It often seems that police officers escape consequences for shooting deaths. Never mind criminal charges; they are rarely held to account civilly, either. And that is due in large part to the wide protection provided by the doctrine of qualified immunity. If it seems that qualified immunity holds officers harmless when they make poor decisions, even if they result in a citizen’s death, that is by design. In Maciariello v. Sumner, a case out of Maryland, the Fourth Circuit Court of Appeals explained the rationale for qualified immunity: to protect officers from the consequences of “bad guesses in gray areas”, unless the officers have “transgressed bright lines” of the law. In other words, if an officer arrives on the scene, makes an incorrect guess as to what is going on, and acts on that guess in a way that causes harm, he is not to be held accountable for the consequences of his actions. The law protects “all but the plainly incompetent” or those who violate “clearly established rights”, and rarely is that standard deemed met.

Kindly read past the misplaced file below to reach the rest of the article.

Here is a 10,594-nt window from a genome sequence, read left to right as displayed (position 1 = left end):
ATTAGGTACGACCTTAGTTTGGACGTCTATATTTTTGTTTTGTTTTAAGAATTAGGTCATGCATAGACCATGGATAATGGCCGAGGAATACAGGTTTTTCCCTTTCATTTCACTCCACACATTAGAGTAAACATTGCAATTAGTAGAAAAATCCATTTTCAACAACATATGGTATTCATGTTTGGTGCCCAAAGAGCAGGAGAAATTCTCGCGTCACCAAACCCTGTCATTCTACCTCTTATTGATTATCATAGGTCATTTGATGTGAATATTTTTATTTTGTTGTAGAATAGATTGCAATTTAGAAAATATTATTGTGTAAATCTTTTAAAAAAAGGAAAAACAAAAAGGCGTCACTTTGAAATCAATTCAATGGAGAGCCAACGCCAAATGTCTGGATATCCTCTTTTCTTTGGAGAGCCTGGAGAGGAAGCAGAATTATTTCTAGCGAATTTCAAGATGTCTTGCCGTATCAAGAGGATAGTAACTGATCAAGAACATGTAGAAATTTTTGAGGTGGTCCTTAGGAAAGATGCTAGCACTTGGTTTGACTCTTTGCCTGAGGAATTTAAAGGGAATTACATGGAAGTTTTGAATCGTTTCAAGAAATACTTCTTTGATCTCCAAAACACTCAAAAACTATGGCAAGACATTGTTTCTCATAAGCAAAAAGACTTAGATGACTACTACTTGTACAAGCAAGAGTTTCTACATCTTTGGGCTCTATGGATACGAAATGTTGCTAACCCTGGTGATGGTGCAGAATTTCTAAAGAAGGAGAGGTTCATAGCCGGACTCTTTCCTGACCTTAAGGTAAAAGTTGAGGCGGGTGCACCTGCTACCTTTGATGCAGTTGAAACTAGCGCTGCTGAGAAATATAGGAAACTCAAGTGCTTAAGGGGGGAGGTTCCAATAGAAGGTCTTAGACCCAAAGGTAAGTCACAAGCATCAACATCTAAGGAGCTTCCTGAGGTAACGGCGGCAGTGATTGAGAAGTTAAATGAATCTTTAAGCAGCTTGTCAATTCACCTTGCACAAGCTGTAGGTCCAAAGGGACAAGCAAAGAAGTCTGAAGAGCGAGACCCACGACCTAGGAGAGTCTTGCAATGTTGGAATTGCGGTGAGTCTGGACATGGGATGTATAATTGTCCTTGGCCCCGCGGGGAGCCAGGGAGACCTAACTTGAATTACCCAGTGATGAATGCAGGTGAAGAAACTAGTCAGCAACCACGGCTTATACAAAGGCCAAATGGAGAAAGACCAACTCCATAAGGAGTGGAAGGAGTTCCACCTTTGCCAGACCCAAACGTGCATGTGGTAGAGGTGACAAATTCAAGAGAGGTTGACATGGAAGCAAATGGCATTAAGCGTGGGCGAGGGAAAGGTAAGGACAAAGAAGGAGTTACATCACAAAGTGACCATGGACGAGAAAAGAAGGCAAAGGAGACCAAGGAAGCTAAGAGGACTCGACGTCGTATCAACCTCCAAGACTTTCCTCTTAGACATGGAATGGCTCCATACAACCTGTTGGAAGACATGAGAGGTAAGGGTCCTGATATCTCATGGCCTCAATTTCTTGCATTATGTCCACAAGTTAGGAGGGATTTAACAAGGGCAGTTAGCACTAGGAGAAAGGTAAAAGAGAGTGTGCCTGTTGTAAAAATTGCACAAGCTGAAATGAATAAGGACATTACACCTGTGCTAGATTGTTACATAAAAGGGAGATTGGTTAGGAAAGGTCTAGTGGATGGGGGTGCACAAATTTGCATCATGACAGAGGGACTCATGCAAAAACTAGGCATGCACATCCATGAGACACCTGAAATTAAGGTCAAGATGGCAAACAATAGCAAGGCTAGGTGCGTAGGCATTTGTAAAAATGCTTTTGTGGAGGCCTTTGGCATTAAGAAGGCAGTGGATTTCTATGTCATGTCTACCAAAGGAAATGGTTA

Qualified immunity is also used as the basis for wrongful termination cases if an officer loses his or her job for making a “bad guess”. The officer who killed Williams was supported by his department and in no danger of losing his position, but if he had been, qualified immunity would have protected his job. Mader had no protection, according to the city and according to the most likely interpretation of West Virginia law, because of his probationary status. But given the hostility he faced from his coworkers after the Williams incident, one may speculate whether qualified immunity would have protected him from losing his job.
Ultimately, the City of Weirton paid Stephen Mader $175,000 in a settlement agreement. Had the case made it to court, and had Mader prevailed, it would have set a new precedent. Law enforcement officers are already broadly protected from the consequences of snap decisions to shoot; perhaps Mader’s case would have protected those who choose not to kill.
Instead, the precedent we live with is that the only correct way to handle a situation like the one these officers encountered is with lethal force. Don’t bother with an attempt to de-escalate; it could mean your job. Better err on the side of death.